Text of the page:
As organisations continue to struggle to access the skills they need, more employers are focusing on upskilling their existing employees, offering more apprenticeships and looking outside of their traditional talent pools. Providing a T Level industry placement is a way to build your talent pipeline, while at the same time offering valuable mentoring opportunities for existing staff and supporting young people build the employability and job-specific skills they need to succeed 

In recognition of financial barriers, alongside a shift to hybrid working in many office environments, the UK Government has recently announced additional support and flexibilities to allow more employers to take advantage of this opportunity

What are T Levels?  

The skills and capabilities of the workforce are vital to economic sustainability and growth. Yet as we have previously noted, while the UK has a high proportion of degree-qualified individuals, there is a substantial gap to other countries in intermediate technical skills, with the OECD ranking the UK 24th out of 33 nations. This has serious implications for productivity, as the UK faces a chronic shortage of technician-level skills 

To help address this shortage, the government has reformed intermediate technical qualifications in England, introducing a new Level 3 technical qualifications to sit alongside A Levels. T Levels are employer-designed programmes and take two years to complete, combining classroom learning and an industry placement lasting at least 45 days. The first T Levels started in 2020 and all 23 routes should be available later this year.   

What new support and flexibilities are available for employers? 

We have previously argued that given the shift to hybrid working arrangements, particularly in office-based environments, the temporary flexibilities introduced during the pandemic that allowed elements of the qualification to be carried out remotely should be extended. And the employers we surveyed agreed: a higher proportion of employers believe that, in future, placements should be able to be delivered both online and in person (39%) compared with those who think that placements should be delivered only in person (28%). Therefore we welcome recent announcements that for certain subjects, up to a fifth of the industry placement hours can be delivered remotely, allow more employers to take advantage of the opportunity to build their future workforces and develop the technical skills they need to grow.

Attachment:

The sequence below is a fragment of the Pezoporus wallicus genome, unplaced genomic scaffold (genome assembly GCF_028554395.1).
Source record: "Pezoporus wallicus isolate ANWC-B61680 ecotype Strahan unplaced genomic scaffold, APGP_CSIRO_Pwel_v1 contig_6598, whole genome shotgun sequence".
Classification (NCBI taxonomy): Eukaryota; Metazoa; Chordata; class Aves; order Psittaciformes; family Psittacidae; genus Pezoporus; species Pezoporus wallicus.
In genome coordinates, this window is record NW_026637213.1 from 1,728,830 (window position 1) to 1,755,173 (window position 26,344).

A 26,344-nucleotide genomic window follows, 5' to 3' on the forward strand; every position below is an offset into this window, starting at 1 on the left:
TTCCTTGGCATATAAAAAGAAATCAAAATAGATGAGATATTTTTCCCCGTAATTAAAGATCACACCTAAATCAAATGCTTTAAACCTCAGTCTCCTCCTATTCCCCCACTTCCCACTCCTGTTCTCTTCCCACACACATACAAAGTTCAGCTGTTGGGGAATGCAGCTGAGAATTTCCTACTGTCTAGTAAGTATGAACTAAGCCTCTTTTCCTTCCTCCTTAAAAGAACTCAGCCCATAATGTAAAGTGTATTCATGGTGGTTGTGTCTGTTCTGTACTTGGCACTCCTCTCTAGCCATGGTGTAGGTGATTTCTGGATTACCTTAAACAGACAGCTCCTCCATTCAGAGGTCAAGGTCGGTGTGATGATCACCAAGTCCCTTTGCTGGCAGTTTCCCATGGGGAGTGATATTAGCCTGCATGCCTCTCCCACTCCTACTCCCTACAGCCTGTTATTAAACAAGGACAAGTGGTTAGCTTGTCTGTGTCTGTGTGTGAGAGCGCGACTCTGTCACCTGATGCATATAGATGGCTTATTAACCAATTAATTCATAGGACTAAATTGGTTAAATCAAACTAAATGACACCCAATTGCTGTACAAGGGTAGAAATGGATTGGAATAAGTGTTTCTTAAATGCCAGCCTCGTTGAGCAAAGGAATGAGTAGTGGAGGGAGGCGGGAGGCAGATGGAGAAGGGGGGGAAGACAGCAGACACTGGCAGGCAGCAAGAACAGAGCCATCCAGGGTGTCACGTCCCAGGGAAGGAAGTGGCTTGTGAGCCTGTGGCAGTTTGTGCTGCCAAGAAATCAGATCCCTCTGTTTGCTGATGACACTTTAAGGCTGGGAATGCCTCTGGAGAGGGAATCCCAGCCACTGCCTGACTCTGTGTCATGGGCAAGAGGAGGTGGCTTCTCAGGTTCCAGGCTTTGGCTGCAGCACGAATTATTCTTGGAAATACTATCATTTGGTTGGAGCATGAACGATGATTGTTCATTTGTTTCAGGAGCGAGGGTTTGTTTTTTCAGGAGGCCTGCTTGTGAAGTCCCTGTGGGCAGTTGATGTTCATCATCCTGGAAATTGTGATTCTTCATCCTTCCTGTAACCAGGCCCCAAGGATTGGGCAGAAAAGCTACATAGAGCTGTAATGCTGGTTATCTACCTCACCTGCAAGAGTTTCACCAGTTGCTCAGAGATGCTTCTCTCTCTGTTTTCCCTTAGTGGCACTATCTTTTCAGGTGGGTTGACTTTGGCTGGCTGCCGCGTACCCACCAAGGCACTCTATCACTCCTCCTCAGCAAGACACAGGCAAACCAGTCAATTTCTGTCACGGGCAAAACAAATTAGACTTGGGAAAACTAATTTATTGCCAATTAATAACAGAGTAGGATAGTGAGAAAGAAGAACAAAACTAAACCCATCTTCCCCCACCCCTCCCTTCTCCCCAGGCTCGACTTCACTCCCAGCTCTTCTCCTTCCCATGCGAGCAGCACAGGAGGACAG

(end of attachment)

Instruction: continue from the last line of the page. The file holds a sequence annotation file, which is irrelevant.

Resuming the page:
Our recent research also showed that only one in five employers reported that they would not face any cost-related barriers to hosting an industry placement student. The survey results found that the two biggest cost-related barriers facing employers are investment in staff time to supervise and mentor students, and investment in time to understand, plan and prepare to host a placement with a T Level provider.  

In recognition of this, the government recently announced an extension of the Employer Support Fund. This is a temporary capacity building fund and is available for students who start a placement between 1 April 2023 and 31 March 2024, and can be used to support administrative, training and tangible (ie equipment, insurance, transport) costs. Funding may be claimed for every student that employers offer a placement to, up to a maximum amount of funding of £25,000, with no limit on the amount that can be claimed for any one student.  

T Levels can play a valuable role in helping plug the UK’s chronic shortage of technical level skills, as well as addressing employer concerns on the work-readiness of young people, by providing both the knowledge and technical skills needed, but also the broader employability skills gained through real experience of the workplace. Hopefully, additional capacity to deliver part of the placements remotely (in some cases), can help turbo charge employer engagement in these new qualifications.     

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About the author

Lizzie Crowley, Senior Policy Adviser - Skills

Lizzie is a policy and research professional with over 13 years’ experience in the employment and skills arena, having worked with both the public and private sector to develop high-quality research to inform organisational practice, public policy and shape the public debate.

Prior to joining the CIPD Lizzie led The Work Foundation's research and policy development on the youth labour market – and has published a number of influential reports on youth unemployment. She has regularly appeared on national and regional TV and radio, including BBC Breakfast, BBC the One Show, the Today Programme and Channel 4 news. Lizzie graduated in Sociology and has a master's degree in Social Science Research Methods, both from the University of Glasgow.

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